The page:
ST. PAUL - A conservative Minnesota think tank says copper and nickel mining near the Boundary Waters Canoe Area Wilderness is safe and good for the economy, while a Harvard professor says that economic boost would sour in a few years.
A pair of reports that came out in recent days arrived as political campaigns are heating up in advance of the Nov. 6 general election, providing fuel for candidates to debate an issue that already is controversial.
The think tank, the Center of the American Experiment, plans to run television and radio commercials, as well as billboards and YouTube. The center has launched a website, www.minnesotamines.com, to promote its Unearthing Prosperity report.
"We need these minerals," think tank president John Hinderaker said, for heavily used items such as smartphones. "Who is going to do it ... with more environmental sensitivity than Minnesota?"
Hinderaker said the center does not call for shortcuts in federal and state environmental studies.
"We really want to get popular support behind the idea that we need to develop these resources," he said.
Besides copper and nickel, Hinderaker and Isaac Orr of the center say the Iron Range also has major amounts of cobalt and a critical ingredient for titanium.
Representatives of the center said the new mining opportunities would provide a strong economic future to northeastern Minnesota. They said the industry would pump $3.7 billion a year into the economy and add nearly 8,500 jobs.
Environmentalists long have opposed copper-nickel mining because they fear mines would continue to pollute waters for at least decades after they close.
They most fear the Twin Metals Minnesota project that sits next to the Boundary Waters, but also are concerned about the proposed Hoyt Lakes-area PolyMet mine. Both are going through government environmental investigations before they receive permits to begin mining.
Such mines have poor records, according to Lukas Leaf of Sportsmen for the Boundary Waters.
"It is just too precious to risk," he said of the area, adding that he knows of more than a dozen mines that have failed to protect the land and water.
He said his concern goes beyond the environment to the area's economy. He is afraid mines and their pollution will drive people away, affecting the tourism industry.
Minnesota native James Stock, a Harvard professor, agrees. He said that preserving the environment would provide more tourism money than would new mines: 4,500 more jobs and up to $900 million more personal income.
Ely resident Paul Schurke, owner of Wintergreen Dogsled Lodge, said the economy would be more stable without the new mines. "Copper mining advocates use the promise of jobs to appeal to families feeling the impacts of a changing economy, but that promise rings hollow compared to the economic growth that would result from leaving the Boundary Waters alone."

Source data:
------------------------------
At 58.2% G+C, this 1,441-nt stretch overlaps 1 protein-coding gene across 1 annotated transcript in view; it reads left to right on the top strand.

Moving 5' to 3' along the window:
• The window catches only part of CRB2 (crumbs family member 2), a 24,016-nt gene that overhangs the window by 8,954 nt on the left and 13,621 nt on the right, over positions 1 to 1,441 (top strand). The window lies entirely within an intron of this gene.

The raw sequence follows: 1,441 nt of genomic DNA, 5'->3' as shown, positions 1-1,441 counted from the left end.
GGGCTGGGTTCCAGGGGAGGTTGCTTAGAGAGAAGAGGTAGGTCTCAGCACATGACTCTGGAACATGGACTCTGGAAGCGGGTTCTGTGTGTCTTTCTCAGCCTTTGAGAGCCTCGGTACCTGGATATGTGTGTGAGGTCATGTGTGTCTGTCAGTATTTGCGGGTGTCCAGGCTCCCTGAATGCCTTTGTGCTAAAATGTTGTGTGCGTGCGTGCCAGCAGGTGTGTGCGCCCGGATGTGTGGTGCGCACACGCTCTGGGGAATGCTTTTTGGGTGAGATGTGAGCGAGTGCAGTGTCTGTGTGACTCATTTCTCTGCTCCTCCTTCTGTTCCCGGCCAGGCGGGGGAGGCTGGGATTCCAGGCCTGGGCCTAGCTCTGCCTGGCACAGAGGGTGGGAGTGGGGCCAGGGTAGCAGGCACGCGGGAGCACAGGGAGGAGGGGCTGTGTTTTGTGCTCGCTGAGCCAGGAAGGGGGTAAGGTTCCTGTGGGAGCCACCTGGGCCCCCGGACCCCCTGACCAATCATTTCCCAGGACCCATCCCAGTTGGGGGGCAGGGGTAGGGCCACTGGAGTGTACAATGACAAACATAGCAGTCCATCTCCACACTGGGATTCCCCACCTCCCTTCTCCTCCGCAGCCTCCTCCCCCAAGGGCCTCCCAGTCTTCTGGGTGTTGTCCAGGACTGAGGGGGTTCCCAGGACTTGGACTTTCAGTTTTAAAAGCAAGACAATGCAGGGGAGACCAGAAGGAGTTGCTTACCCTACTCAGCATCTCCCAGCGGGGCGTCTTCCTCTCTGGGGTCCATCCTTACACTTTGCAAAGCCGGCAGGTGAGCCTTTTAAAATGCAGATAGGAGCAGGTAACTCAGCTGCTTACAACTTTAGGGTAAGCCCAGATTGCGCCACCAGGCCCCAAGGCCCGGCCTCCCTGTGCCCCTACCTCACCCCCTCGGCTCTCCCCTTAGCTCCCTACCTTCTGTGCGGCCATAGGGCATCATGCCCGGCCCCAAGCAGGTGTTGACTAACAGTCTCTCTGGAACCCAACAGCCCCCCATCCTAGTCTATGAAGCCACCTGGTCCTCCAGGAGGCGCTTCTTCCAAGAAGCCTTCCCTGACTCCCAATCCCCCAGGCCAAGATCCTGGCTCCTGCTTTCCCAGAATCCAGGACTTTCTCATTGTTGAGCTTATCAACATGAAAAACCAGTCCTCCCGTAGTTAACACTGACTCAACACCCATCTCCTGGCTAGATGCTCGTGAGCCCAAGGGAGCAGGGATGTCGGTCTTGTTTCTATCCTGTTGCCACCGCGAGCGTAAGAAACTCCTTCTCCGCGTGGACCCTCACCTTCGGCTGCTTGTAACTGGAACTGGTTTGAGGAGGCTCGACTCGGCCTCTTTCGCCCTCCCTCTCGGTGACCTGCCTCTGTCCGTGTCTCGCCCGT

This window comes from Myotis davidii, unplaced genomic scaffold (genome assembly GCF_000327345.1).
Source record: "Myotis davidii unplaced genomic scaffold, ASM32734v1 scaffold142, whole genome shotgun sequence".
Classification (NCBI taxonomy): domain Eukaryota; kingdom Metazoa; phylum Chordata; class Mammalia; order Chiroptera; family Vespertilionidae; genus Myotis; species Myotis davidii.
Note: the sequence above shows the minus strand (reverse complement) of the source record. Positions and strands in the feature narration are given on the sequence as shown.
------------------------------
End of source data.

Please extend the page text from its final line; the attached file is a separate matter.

Campaigning for work
It is something a good many former candidates are doing: Starting the next phase of their lives.
State Rep. Debra Hilstrom, D-Brooklyn Center, wasted little time getting over her loss in the Aug. 14 Democratic attorney general primary.
"This morning I am dusting off my resume and starting my job hunting," she tweeted first thing Monday, Aug. 20. "I am 50 and have 25 years of service starting with the planning commission, City Council and ending in the Legislature."
Vote numbers better
On second look, Minnesota voters did even better than it appeared.
The State Canvassing Board certified that 925,554 people voted in the primary, which Secretary of State Steve Simon says is the highest number since at least 1950.
Simon earlier announced that 22 percent of registered voters cast ballots, but that now is pegged at 23.3 percent; the highest since 1994.
Pence tickets online
Some room may remain for a visit Vice President Mike Pence is making to Bloomington, Minn., Thursday, Aug. 30.
Tickets for a general reception costing $150 or $2,500 for a photo opportunity with the vice president have been available at https://tinyurl.com/MNPence.
The location and time will be sent to people who buy tickets.
Little Minnesota impact
Jeff Phillips, a Minnesota Agriculture Department international marketing specialist, said new tariffs that went onto American goods sold to China on Thursday, Aug. 23, do not appear to have had much impact on state farm products.
However, the first round of a trade war with China continues to especially affect farm commodities such as soybeans, pork products and dairy. Many Minnesota agriculture leaders say if the trade war remains in force too long, China will turn to other countries to permanently provide them with the products.